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Sibir’ Or Xībólìyà? The Future of Siberia Between Russia and China

Posted on the 26 June 2012 by Window On Heartland @WindowHeartland
Sibir’ or Xībólìyà? The future of Siberia between Russia and ChinaOn November 14, 1860, the representatives of Czarist Russia and Qing China signed what is known as the Russo-Chinese Convention of Peking. As a result, all the lands north of the Amur and east of the Ussuri rivers were ceded to Russia. By taking advantage of the weakness of the Heavenly Empire, prostrated by the two Opium Wars against Britain, the Russians annexed 350,000 square miles (910,000 km2) of Chinese territory. Little more than a century later, in 1969, the clashes between the troops of the Red Army and the People’s Liberation Army along the Ussuri would have reminded the world how potentially precarious is the border that still divides Russia from China.
Since the end of the Cold War, in the second half of which communist China was a de facto ally of the United States, relations between Moscow and Beijing have substantially improved. Today, the Russian Federation and the People’s Republic of China are strategic partners, united in the fight against both US unipolarism and Islamic fundamentalism. The most visible expression of the renewed cooperation between the two Asiatic giants is the Shanghai Cooperation Organization (SCO). Funded in Shanghai in June 2001, the inter-governmental organization composed by China, Russia, Kazakhstan, Kyrgyzstan, Tajikistan and Uzbekistan is perceived by many as the first step toward the creation of a new Warsaw Pact in anti-American function.
Are we therefore approaching a new Cold War between the Sino-Russian bloc and the West? Not necessarily, since the Amur issue remains unsolved, and its importance is even increasing as a consequence of Russia’s demographic crisis. In a 2007 report from the Hudson Institute entitled “The Great Siberian War of 2030,” the Senior Fellow Laurent Murawiec outlined the risk of a military conflict between a depopulated Russia and an overpopulated China for control of the enormous land mass east of the Urals. By that time, with a population of just 5 million inhabitants always more isolated from Moscow, Siberia would have already been included into China’s policy of development for the “Great West” (Xībù Dàkāifā).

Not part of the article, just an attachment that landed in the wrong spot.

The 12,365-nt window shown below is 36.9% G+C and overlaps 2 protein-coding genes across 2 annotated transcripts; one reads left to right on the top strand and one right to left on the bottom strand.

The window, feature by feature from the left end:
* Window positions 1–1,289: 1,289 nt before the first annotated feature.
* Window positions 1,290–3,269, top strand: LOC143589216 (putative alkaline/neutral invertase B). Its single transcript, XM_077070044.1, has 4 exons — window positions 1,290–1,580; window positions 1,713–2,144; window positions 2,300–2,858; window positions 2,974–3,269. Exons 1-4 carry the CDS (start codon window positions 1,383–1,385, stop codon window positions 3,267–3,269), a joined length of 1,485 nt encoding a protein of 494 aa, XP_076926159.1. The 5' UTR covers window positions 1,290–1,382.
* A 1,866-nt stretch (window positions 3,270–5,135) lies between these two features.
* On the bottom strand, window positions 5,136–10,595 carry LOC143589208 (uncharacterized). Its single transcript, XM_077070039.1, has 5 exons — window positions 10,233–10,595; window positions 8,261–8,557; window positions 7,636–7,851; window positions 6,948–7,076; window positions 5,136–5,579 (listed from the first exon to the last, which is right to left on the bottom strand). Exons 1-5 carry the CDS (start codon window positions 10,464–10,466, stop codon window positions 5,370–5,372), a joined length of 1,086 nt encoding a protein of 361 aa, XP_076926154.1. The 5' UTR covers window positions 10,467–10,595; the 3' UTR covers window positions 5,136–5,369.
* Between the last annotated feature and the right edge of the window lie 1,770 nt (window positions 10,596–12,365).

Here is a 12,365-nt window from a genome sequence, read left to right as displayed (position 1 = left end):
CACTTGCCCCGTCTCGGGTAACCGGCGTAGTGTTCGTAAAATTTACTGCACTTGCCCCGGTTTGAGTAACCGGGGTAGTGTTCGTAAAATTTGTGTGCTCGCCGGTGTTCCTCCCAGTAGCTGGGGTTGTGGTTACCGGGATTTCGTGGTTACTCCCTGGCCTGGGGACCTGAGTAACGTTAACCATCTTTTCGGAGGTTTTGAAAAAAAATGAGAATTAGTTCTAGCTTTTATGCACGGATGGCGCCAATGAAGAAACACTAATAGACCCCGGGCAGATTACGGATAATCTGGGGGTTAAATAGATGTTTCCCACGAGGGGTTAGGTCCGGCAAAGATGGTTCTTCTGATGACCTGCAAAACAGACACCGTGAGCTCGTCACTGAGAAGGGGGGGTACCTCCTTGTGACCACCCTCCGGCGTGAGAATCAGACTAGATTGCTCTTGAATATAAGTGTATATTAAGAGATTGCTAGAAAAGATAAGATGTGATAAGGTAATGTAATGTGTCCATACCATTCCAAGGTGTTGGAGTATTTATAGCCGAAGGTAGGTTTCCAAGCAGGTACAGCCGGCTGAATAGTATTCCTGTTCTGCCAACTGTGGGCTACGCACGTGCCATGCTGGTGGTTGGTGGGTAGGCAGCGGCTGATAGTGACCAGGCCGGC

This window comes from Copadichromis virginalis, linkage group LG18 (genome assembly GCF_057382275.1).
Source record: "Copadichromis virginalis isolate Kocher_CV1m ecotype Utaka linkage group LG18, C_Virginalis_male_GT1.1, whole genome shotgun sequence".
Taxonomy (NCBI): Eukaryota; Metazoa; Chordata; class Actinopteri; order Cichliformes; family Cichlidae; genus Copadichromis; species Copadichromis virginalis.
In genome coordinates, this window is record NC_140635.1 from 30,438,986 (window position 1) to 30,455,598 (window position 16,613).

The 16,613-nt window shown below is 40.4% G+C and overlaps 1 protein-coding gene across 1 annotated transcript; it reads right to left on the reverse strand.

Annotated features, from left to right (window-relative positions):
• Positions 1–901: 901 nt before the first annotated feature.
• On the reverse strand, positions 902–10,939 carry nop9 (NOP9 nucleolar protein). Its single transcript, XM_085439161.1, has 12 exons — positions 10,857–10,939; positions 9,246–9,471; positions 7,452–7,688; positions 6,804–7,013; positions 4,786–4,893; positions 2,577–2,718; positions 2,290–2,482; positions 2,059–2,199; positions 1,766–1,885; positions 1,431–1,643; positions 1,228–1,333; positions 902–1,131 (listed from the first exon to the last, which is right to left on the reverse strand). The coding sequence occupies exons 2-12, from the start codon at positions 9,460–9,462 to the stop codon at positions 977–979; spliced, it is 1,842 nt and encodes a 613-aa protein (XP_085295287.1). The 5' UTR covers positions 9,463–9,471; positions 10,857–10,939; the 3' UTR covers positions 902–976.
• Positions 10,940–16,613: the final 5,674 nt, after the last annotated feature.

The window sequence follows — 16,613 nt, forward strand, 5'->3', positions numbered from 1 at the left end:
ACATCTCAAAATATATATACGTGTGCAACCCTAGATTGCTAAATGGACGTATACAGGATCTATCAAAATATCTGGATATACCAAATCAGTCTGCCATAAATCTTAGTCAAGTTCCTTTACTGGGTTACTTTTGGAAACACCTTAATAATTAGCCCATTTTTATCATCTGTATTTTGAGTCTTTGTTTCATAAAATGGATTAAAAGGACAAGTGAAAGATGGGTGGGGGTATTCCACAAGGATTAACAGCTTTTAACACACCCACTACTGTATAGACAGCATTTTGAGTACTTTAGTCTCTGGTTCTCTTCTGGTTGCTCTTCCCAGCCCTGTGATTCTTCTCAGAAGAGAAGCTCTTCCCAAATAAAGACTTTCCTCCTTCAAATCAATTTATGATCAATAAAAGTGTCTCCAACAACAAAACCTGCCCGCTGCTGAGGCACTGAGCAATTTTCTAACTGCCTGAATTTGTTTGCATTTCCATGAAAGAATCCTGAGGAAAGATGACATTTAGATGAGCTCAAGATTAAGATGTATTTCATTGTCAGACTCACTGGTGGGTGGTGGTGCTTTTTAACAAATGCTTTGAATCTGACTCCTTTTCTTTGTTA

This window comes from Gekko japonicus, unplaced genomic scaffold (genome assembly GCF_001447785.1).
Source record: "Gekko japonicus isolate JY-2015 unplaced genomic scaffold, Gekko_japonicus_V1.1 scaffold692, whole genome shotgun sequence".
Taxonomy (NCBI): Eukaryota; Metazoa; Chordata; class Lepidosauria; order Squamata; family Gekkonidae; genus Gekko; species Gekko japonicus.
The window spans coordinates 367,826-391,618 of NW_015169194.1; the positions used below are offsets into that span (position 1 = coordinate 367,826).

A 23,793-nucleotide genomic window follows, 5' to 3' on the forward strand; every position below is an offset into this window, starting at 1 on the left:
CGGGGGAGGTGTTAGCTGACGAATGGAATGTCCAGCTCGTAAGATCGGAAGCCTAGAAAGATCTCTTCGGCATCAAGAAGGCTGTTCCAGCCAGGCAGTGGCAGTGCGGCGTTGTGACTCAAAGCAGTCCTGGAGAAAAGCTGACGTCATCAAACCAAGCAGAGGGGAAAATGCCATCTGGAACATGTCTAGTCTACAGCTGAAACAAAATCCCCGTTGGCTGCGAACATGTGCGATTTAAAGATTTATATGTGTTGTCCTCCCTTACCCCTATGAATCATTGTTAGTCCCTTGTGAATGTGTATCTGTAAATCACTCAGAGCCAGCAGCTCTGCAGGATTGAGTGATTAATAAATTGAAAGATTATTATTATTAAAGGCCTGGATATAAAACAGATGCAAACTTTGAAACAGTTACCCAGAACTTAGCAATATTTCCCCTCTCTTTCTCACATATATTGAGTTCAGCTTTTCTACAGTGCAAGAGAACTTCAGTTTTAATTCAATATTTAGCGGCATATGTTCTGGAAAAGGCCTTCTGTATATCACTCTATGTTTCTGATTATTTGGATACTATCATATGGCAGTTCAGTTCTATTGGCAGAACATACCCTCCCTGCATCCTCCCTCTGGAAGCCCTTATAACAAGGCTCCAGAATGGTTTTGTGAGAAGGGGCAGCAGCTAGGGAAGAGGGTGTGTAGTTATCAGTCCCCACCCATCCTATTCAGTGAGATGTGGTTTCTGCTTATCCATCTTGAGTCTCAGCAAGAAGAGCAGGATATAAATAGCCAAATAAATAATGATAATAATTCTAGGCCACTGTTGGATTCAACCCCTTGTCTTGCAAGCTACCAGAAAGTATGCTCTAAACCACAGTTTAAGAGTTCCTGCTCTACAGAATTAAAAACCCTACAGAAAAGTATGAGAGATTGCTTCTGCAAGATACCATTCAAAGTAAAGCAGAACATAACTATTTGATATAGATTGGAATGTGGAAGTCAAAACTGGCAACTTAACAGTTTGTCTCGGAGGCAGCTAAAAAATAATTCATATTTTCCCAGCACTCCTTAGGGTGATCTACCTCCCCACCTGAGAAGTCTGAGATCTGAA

The eventuality of a war between Russia and China for control of Siberia and its natural resources is not at all unlikely. The Sleeping Land, which covers three-quarters of Russia’s territory, is currently home to only a quarter of the country’s population: 38 million people. Around 6 million Siberians live on the Russian side of the border with China, an insignificant figure compared to the 90 million Chinese living on the other side. The demographic imbalance between the two sides of the border is so marked that even Russia’s President Vladimir Putin once had to admit: “Unless we make a serious effort, the Russians in the border regions will have to speak Chinese, Japanese and Korean in a few decades.”
                                                                                      RUSSIAN TROOPS DURING THE “VOSTOK 2010” MILITARY EXERCISES Sibir’ or Xībólìyà? The future of Siberia between Russia and China In June 2010, the Russian general staff conducted the “Vostok 2010” military exercises, an open set of maneuvers designed not only to test the military but first, and perhaps foremost, to impress the Chinese military officials there present. Although the 2010 war games were to rapidly move thousands of troops from Europe to Siberia and the Far East, in a real crisis with Beijing, the Russian conventional forces could hardly stop or delay the advance of the People’s Liberation Army divisions without the using of tactical nuclear missiles. Russia’s conventional inferiority in the Far East is aggravated by the shortage of conscripts, another consequence of the country’s demographic crisis.
Facing the eventuality that Russia may soon become a mere material-supplying appendage of Greater China, late last year Putin launched his project for a Eurasian Union, to be established on the basis of the already existing Customs Union of Belarus, Kazakhstan and Russia. By creating a Russian-led economic bloc, Moscow would increase the diversification of Russia’s economy, and establish an efficient barrier to further Chinese expansion into its former empire. The future of Russia as a major power in Eurasia is therefore tied hand in glove with the success of Putin’s initiative, and with it also the fate of one of the richest and less populous lands in the world: Siberia.

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